13 Foods Worth Trying at a Greek Restaurant


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You know what a gyro is and the delicious yogurt sauce that tops it, which you can neither pronounce nor spell (i.e., tzatziki). But are there other healthy and delicious options you are missing out on at your neighborhood Greek restaurant? Here are some other menu items to consider. “Kali Orexi!” (Bon Appetit!)

1. Papoutsakia
According to the Greek cooking and hospitality blog kopiaste.org, papoutsakia means “little shoes,” which this dish resembles.

Is it healthy?
Featuring eggplant stuffed with ground beef, this recipe is reasonably healthy as long as the chef takes it easy on the béchamel sauce and the cheese.

2. Loucanico
Loucanico (or loukaniko) is the Greek word for sausage, which is much like Spanish chorizo sausage in that it tends to be pretty spicy.

Is it healthy?
This sausage can be on the fatty side, so try to share it with others as a simple appetizer.

3. Dolmades
They sound exotic but you’ve probably had these stuffed grape leaves in your Greek salad at many diners. Most people either adore them or they push them to the side along with the ubiquitous peperoncini.

Is it healthy?
Absolutely. Typically stuffed with rice and spices then simmered in broth, these little appetizers are a very healthful choice. Even a little lean ground lamb won’t hurt the calorie count too much. Eat your peperoncini too—they’re good for you!

4. Skordalia
A traditional dip made from mashed potatoes and garlic, served with pita or vegetables.

Is it healthy?
Dipping bread in mashed potatoes is a deluge of simple carbs that your body doesn’t need. You’re better off dipping cucumbers, or other veggies, rather than the pita.

5. Shrimp Saganaki vs. Saganaki
Despite their names, these two dishes are actually nothing alike. The reason for the confusion is because both are cooked in a sagani—a traditional Greek cooking pan—and anything cooked in a sagani gets the name “saganaki” added on to it. Thus just plain “saganaki” is commonly fried cheese, while “shrimp saganaki” is a dish of shrimp, tomatoes, garlic, onions, and feta.

Are they healthy?
Stick with shrimp saganaki for a healthy, vegetable filled appetizer. Fried cheese, while delicious, is not a healthy low-fat appetizer.

6. Pastitsio vs. Mousaka
Both of these are casseroles. Pastitsio is often referred to as Greek lasagna; it’s a layered pasta dish with either beef or lamb in tomato sauce, and creamy béchamel. Mousaka combines vegetables and meat with a cream sauce.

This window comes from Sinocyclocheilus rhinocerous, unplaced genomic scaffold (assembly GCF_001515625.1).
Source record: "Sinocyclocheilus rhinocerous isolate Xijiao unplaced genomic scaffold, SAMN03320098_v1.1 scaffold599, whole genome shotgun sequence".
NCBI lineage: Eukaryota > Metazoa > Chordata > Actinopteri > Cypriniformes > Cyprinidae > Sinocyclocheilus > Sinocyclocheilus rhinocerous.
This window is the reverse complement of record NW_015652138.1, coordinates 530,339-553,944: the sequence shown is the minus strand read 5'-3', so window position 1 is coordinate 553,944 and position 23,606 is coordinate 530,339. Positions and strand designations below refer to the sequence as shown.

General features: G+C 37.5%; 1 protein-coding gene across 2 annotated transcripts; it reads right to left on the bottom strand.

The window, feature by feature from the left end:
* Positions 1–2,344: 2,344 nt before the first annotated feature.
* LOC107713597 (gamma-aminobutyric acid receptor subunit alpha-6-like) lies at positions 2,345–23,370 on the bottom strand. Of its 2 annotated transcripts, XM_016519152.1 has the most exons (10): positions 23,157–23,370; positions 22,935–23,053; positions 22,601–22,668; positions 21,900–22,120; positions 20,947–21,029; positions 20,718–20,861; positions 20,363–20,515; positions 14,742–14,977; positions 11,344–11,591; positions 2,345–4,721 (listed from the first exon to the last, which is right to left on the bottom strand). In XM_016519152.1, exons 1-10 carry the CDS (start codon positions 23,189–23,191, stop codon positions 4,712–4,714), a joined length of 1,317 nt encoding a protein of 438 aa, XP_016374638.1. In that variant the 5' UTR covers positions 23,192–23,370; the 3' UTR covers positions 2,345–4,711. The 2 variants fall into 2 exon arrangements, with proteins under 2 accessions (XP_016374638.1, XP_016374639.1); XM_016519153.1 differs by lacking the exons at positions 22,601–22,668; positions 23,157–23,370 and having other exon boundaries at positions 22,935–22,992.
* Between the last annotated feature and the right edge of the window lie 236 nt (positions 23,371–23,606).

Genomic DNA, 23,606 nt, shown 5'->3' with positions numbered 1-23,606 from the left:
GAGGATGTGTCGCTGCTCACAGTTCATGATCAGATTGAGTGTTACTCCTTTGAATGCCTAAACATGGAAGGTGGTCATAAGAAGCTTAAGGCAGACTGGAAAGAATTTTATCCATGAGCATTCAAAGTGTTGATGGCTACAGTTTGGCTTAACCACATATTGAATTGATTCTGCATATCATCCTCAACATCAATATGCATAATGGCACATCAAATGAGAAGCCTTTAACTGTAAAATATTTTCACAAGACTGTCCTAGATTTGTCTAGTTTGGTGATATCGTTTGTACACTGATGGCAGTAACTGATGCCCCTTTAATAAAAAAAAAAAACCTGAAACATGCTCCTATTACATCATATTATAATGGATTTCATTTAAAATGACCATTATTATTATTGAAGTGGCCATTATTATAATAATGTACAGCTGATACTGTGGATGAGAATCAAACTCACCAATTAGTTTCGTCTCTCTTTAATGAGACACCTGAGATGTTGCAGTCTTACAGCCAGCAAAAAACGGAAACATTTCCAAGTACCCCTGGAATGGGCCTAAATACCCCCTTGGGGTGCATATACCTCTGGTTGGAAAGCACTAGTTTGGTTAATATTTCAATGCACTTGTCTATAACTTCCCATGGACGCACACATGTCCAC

Are they healthy?
The béchamel in both adds a good dose of fat and calories. You may want to skip appetizers, and dessert, if you care to indulge in these dishes.

7. Souvlaki
Grilled skewers of meat are on every Greek menu. Choose chicken, pork, lamb, or beef, and get them as a platter or as a sandwich.

Is it healthy?
Low-fat protein, veggies, and pita, plus a touch of yogurt sauce, equals a very healthy choice.

8. Pikilla
Pikilla is an appetizer sampler of grilled or fried meats and/or fish. As the blog organicallycooked.com notes, the healthiness of this dish depends on the location. Some restaurants “use ready-to-cook, mass-produced food to serve in a pikilia, while others cook everything from scratch.”

Is it healthy?
It depends on the place. You have to ask. Skip one that is heavy on the fried foods and creamy dips.

9. Taramosalata
Hmm, sounds exotic should you try it? Well if you like roe—aka fish eggs—give it a go. This dip is a traditional carp roe mousse.

Is it healthy?
Yes, if eaten sparingly. It is mostly fat in many cases, yet it’s full of the healthy fats found in fish.

10. Briam (Tourlou)
A mixture of Mediterranean vegetables roasted together.

Is it healthy?
Yes, go for it!

11. Gigandes
Basically Greek baked beans.

Is it healthy?
Gigandes are packed with fiber, and as long as they’re not too sweet they are a nice side dish.

12. Avgolemono
A simple lemony chicken-orzo soup thickened with eggs.

Is it healthy?
Yes, a perfect choice for a filling appetizer.

13. Baklava, Galaktoboureko, Kataifi Ekmek, and Bougatsa
All of these Greek desserts are towering pastry combinations of honey, phyllo, nuts, and sometimes rich custard.

Is it healthy?
Is dessert ever healthy? Skip it if you are concerned about calories. All of these are heavy and sweet.


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